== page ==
By all accounts, Donald Trump is apathetic to the printed word. And his indifference seems even stronger when it comes to hard cover material. When the New Republic asked him in 2016 what books he read, he said, “I read passages, areas, chapters, I don't have time.” And it's not just the president who has an aversion to Book-Reading.

Read me a story

Citing Nielsen Bookscan this week, Bbc News reports that a new trend is developing with the advent of audiobooks. In the last five years, the sale of fiction recorded on tape has doubled. What's more, several well-known British authors have taken to skipping the writing process altogether and going straight to recording their stories.

If this trend continues, the act of reading will go the way of smoking jackets. Driving the books-on-tape boom, particularly fiction, are young males.

Is reading fiction for sissies?

Joanne Harris, one of the audiobook authors, known for her written novel “Chocolate and The Gospel of Loki,” who used to teach teenage boys, told BBC New that their interest in audiobooks doesn't surprise her: “I noticed that of all these boys of usually reasonably affluence families, so few of them read fiction for pleasure. I don't think this means that boys and men don't like stories. It's to do with the way they are perceived when they're younger. I had a lot of fathers of boys discouraging their sons from reading.” Can that be why Trump shuns fiction?

He doesn't think it's manly. Apparently, you're not a sissy if you tune into novels with a headset while, say, pumping iron at the gym.

Setting thinking aside

But not everyone thinks that having books read out loud to them to the exclusion of actually reading them is always a good thing. Sophie Hannah, author of Hercule Poirot mysteries fame now tells her stories on tape.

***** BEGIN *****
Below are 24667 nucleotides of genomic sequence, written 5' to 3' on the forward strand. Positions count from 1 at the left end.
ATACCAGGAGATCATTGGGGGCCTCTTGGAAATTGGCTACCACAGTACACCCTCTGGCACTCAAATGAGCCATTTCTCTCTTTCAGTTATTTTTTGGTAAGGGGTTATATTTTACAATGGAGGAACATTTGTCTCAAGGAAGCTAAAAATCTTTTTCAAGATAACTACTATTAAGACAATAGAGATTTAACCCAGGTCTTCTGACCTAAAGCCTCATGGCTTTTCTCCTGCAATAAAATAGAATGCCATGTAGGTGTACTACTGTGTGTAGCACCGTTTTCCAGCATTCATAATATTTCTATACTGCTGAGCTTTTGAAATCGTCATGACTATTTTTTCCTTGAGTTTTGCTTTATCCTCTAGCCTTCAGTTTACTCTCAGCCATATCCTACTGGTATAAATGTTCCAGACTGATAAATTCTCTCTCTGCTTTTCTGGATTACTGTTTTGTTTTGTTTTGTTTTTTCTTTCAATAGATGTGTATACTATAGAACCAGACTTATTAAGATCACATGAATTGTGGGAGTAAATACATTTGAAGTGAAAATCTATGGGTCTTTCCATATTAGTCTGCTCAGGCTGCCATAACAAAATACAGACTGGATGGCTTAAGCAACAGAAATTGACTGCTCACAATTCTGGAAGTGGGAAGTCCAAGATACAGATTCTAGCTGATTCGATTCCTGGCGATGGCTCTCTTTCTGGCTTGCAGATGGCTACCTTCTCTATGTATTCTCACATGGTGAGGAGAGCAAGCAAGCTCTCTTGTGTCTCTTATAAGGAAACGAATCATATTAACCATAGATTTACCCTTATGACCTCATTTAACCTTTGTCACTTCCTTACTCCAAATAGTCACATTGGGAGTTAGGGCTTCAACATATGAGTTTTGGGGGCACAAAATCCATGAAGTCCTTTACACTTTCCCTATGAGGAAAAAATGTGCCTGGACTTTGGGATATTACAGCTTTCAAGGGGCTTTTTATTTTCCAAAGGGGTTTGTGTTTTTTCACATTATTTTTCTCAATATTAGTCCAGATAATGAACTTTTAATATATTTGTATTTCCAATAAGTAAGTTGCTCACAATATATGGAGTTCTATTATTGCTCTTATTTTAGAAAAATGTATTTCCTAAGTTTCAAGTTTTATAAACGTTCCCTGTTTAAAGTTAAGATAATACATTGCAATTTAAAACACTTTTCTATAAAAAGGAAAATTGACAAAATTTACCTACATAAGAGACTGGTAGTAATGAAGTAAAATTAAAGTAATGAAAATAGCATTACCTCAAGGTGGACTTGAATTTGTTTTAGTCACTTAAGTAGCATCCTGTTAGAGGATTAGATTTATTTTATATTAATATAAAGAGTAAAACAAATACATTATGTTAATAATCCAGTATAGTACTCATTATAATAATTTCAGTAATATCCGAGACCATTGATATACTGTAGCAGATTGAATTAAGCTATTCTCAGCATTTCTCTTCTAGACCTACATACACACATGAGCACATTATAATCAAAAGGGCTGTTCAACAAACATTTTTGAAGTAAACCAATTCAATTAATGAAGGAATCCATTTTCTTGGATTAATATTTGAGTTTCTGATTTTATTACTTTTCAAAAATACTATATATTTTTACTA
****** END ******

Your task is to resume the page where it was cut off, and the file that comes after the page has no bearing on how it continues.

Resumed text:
She told BBC that from her experience, hearing audiobooks get in the way of thinking: “The minute you try to use your brain for something else rather than listening, it just ruins the listening experience.”

Dosing out the art experience by the spoonful

The downside to audiobooks that Hannah observed can be said of the art experience now also undergoing a change: Some artists are acting out paintings rather than putting brush to canvas.

Deborah de Robertis has reenacted the reclining nude in Edouard Manet's “Olympia” by lying down unclothed in front of the painting at the Musee d'Orsay. She also aped Gustave Courbet's close-up of the female sex organ in his “Origin of the World” by exposing herself and telling the press that by bringing the painting to life, she improved the experience of viewing it. As well, at the Louvre, several artists prostrated themselves in front of Theodore Gericault's “Raft of the Medusa” in the manner of the dead and dying sailors.

These changes to the art and literature experience – being read to and having a painting spoon-fed, - may well transform us into mere receptacles – passive and mindless.

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